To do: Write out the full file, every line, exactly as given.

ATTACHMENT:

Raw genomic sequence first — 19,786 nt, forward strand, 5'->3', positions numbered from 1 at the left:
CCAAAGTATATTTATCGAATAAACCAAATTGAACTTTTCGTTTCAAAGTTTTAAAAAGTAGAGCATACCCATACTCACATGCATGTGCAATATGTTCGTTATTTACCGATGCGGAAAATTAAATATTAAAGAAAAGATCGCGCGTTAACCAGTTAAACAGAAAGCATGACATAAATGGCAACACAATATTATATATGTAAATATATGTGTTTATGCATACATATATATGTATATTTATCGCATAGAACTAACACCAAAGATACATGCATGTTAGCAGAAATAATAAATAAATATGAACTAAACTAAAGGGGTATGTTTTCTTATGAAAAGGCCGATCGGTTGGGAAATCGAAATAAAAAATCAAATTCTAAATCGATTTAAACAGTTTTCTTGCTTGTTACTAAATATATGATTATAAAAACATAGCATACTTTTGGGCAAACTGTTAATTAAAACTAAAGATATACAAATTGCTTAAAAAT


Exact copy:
Raw genomic sequence first — 19,786 nt, forward strand, 5'->3', positions numbered from 1 at the left:
CCAAAGTATATTTATCGAATAAACCAAATTGAACTTTTCGTTTCAAAGTTTTAAAAAGTAGAGCATACCCATACTCACATGCATGTGCAATATGTTCGTTATTTACCGATGCGGAAAATTAAATATTAAAGAAAAGATCGCGCGTTAACCAGTTAAACAGAAAGCATGACATAAATGGCAACACAATATTATATATGTAAATATATGTGTTTATGCATACATATATATGTATATTTATCGCATAGAACTAACACCAAAGATACATGCATGTTAGCAGAAATAATAAATAAATATGAACTAAACTAAAGGGGTATGTTTTCTTATGAAAAGGCCGATCGGTTGGGAAATCGAAATAAAAAATCAAATTCTAAATCGATTTAAACAGTTTTCTTGCTTGTTACTAAATATATGATTATAAAAACATAGCATACTTTTGGGCAAACTGTTAATTAAAACTAAAGATATACAAATTGCTTAAAAAT